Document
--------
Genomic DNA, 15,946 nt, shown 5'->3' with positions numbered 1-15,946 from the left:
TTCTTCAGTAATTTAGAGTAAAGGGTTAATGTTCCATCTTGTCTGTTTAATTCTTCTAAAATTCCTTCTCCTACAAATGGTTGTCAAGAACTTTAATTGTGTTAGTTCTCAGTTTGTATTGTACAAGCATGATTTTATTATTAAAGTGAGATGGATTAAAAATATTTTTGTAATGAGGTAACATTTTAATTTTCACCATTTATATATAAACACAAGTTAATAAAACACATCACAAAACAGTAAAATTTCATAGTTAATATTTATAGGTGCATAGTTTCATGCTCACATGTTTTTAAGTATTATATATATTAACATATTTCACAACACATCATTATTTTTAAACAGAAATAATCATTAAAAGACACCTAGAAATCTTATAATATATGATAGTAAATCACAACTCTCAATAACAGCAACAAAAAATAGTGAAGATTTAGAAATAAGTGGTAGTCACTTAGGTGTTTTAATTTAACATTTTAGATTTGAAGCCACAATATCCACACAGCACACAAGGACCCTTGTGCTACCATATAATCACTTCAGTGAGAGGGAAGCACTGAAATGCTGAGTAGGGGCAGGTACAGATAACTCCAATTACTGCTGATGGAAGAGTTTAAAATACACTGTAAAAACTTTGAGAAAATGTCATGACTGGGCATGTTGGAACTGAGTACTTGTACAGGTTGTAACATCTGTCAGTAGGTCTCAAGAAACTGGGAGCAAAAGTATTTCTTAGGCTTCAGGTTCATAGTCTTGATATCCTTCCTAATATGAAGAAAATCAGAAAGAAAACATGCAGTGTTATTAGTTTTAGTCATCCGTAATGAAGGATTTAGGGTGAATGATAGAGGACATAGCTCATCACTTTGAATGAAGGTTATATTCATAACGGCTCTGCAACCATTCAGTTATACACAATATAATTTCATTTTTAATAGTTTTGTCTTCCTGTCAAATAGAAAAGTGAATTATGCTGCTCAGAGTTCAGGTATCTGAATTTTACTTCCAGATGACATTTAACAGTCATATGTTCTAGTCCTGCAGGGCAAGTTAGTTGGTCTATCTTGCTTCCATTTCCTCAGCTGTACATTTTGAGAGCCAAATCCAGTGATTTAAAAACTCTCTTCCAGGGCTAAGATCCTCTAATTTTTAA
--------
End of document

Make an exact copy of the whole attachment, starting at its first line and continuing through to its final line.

Genomic DNA, 15,946 nt, shown 5'->3' with positions numbered 1-15,946 from the left:
TTCTTCAGTAATTTAGAGTAAAGGGTTAATGTTCCATCTTGTCTGTTTAATTCTTCTAAAATTCCTTCTCCTACAAATGGTTGTCAAGAACTTTAATTGTGTTAGTTCTCAGTTTGTATTGTACAAGCATGATTTTATTATTAAAGTGAGATGGATTAAAAATATTTTTGTAATGAGGTAACATTTTAATTTTCACCATTTATATATAAACACAAGTTAATAAAACACATCACAAAACAGTAAAATTTCATAGTTAATATTTATAGGTGCATAGTTTCATGCTCACATGTTTTTAAGTATTATATATATTAACATATTTCACAACACATCATTATTTTTAAACAGAAATAATCATTAAAAGACACCTAGAAATCTTATAATATATGATAGTAAATCACAACTCTCAATAACAGCAACAAAAAATAGTGAAGATTTAGAAATAAGTGGTAGTCACTTAGGTGTTTTAATTTAACATTTTAGATTTGAAGCCACAATATCCACACAGCACACAAGGACCCTTGTGCTACCATATAATCACTTCAGTGAGAGGGAAGCACTGAAATGCTGAGTAGGGGCAGGTACAGATAACTCCAATTACTGCTGATGGAAGAGTTTAAAATACACTGTAAAAACTTTGAGAAAATGTCATGACTGGGCATGTTGGAACTGAGTACTTGTACAGGTTGTAACATCTGTCAGTAGGTCTCAAGAAACTGGGAGCAAAAGTATTTCTTAGGCTTCAGGTTCATAGTCTTGATATCCTTCCTAATATGAAGAAAATCAGAAAGAAAACATGCAGTGTTATTAGTTTTAGTCATCCGTAATGAAGGATTTAGGGTGAATGATAGAGGACATAGCTCATCACTTTGAATGAAGGTTATATTCATAACGGCTCTGCAACCATTCAGTTATACACAATATAATTTCATTTTTAATAGTTTTGTCTTCCTGTCAAATAGAAAAGTGAATTATGCTGCTCAGAGTTCAGGTATCTGAATTTTACTTCCAGATGACATTTAACAGTCATATGTTCTAGTCCTGCAGGGCAAGTTAGTTGGTCTATCTTGCTTCCATTTCCTCAGCTGTACATTTTGAGAGCCAAATCCAGTGATTTAAAAACTCTCTTCCAGGGCTAAGATCCTCTAATTTTTAA